Increase Your IQ With the Right Foods, Herbs, Vitamins, and Exercises for Your Brain

January 4, 2015 Updated: August 1, 2015

By Organic Lifestyle Magazine

If you can take IQ tests over and over again, study them, get help figuring them out, and learn how to do them quickly and well, your score will improve. Some would argue that this is not really increasing intelligence, but it is. Experiences that challenge the brain’s cognitive abilities raise intelligence–real intelligence. IQ tests, while certainly not a great indicator of how well someone will do in life, are a pretty decent indicator of memory, problem solving skills, and other cognitive functions. Obviously, an abundance of these skills is helpful.

A better idea than taking IQ tests over and over again is to do some other brain teasers, learn a language, and learn to constantly exercise your brain. Live life like it’s all about learning, because it is!

Combine these mental push-ups with the right diet, a fitness program, and a few brain boosting herbal supplements, and your focus will be sharp while your cognitive ability will improve significantly.

The more you practice using your brain in various, challenging ways, the better you will get at using it. The better you take care of your brain’s health, the more efficiently and easily it will work, and the longer it will work as well.


How Brain Is Connected to Your Gut

Your brain is very connected to your gut. We have a symbiotic relationship with every microbe living inside us, and the highest concentration of microbes is in our gut. In addition, parasitical influences, like candida running rampant throughout our body causing us to crave junk food, can be traced back to intestinal health.

Speaking of candida, this fungus has been identified as a possible cause and a definite contributor to depression. Getting your intestinal health up to par is the most important first step in increasing your intelligence. Healthy gut = healthy body = healthy brain.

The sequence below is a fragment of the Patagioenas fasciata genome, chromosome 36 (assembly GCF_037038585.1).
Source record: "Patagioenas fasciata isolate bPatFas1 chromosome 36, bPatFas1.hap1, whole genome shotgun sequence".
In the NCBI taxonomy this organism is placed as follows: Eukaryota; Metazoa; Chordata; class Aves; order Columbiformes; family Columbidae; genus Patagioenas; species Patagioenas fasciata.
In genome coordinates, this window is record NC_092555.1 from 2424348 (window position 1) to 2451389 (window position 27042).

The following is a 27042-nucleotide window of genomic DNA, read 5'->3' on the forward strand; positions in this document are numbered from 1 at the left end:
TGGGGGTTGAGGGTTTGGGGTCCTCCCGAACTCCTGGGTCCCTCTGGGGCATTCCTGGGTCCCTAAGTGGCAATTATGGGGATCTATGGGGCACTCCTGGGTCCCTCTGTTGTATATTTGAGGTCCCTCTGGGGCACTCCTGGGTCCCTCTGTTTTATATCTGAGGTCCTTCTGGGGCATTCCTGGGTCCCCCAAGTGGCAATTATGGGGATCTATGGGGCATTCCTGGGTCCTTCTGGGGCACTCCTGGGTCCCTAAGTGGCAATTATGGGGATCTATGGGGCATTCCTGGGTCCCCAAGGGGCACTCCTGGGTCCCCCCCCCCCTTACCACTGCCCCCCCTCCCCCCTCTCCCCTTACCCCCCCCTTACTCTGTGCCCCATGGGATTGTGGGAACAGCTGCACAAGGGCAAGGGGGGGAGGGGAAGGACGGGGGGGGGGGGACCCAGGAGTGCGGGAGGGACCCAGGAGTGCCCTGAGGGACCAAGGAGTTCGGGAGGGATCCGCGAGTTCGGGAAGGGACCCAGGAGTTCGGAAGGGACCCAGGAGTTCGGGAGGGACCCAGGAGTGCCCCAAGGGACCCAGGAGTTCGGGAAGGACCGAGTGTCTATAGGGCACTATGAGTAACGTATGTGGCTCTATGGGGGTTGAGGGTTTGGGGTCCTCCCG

Good bacterial health is necessary for balanced hormones. Gut bacteria produce 90% to 95% of our serotonin, the key neurotransmitter responsible for regulating mood. We need bacteria to assimilate B vitamins, which are essential to the function of the nervous system and the brain. Without enough B vitamins, we can’t concentrate well.

Gluten also leads to an overabundance of Candida and a host of other problems in the gut and the whole body which directly affect the brain’s ability to function.

Brain Boosting Herbs

If you’re looking for a quick boost to finish a term paper, there are lots of herbs and other things you can do right away. If you’re looking to increase your cognitive abilities over a period of time, and enjoy life with a clear head and all the focus you need, then the first step for most people is to kill the candida and balance the gut, so don’t skip that section above!


Bacopa is used to treat ADHD, anxiety, brain disorders, poor memory, and tension. Bacopa has been shown to stimulate brain function and improve cognition skills and memory. It also increases serotonin, a brain chemical known to help sooth and relax the mind.


Ginseng is a well-known stimulant that can reduce stress, increase focus and memory, and raise metabolism and energy levels.



Sage has been shown to improve memory. Sage is being investigated as a potential treatment for Alzheimer’s disease.

Gota kola

Gota kola renews nerve functions, fights premature aging, aids circulation, and improves memory and intelligence.


Rosemary stimulates the pituitary gland, which produces the HGH (human growth hormone) needed to regulate weight and look younger. It also improves memory, along with a host of other benefits.

Rhodiola Rosea

Rhodiola Rosea has been shown to increase energy levels, reduce fatigue, and improve cognitive ability (specifically: associative thinking, short-term memory, calculation, concentration, and speed of audiovisual perception)